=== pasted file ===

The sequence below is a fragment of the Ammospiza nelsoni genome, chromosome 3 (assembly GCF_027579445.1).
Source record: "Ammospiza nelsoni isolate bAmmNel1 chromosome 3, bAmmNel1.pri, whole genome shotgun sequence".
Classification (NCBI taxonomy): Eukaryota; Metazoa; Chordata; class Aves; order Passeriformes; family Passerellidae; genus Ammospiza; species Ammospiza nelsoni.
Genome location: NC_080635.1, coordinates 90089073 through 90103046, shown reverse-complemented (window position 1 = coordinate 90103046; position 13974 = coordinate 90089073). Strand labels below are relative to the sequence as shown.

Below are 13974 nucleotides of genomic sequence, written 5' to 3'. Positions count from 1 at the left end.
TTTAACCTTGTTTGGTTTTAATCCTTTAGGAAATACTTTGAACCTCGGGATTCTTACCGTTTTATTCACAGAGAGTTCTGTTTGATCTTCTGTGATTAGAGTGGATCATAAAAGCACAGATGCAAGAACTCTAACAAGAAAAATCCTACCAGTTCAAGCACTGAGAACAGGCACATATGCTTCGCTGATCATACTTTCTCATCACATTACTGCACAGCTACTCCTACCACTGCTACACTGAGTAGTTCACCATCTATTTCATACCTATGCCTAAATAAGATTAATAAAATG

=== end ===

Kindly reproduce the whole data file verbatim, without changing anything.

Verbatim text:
The sequence below is a fragment of the Ammospiza nelsoni genome, chromosome 3 (assembly GCF_027579445.1).
Source record: "Ammospiza nelsoni isolate bAmmNel1 chromosome 3, bAmmNel1.pri, whole genome shotgun sequence".
Classification (NCBI taxonomy): Eukaryota; Metazoa; Chordata; class Aves; order Passeriformes; family Passerellidae; genus Ammospiza; species Ammospiza nelsoni.
Genome location: NC_080635.1, coordinates 90089073 through 90103046, shown reverse-complemented (window position 1 = coordinate 90103046; position 13974 = coordinate 90089073). Strand labels below are relative to the sequence as shown.

Below are 13974 nucleotides of genomic sequence, written 5' to 3'. Positions count from 1 at the left end.
TTTAACCTTGTTTGGTTTTAATCCTTTAGGAAATACTTTGAACCTCGGGATTCTTACCGTTTTATTCACAGAGAGTTCTGTTTGATCTTCTGTGATTAGAGTGGATCATAAAAGCACAGATGCAAGAACTCTAACAAGAAAAATCCTACCAGTTCAAGCACTGAGAACAGGCACATATGCTTCGCTGATCATACTTTCTCATCACATTACTGCACAGCTACTCCTACCACTGCTACACTGAGTAGTTCACCATCTATTTCATACCTATGCCTAAATAAGATTAATAAAATG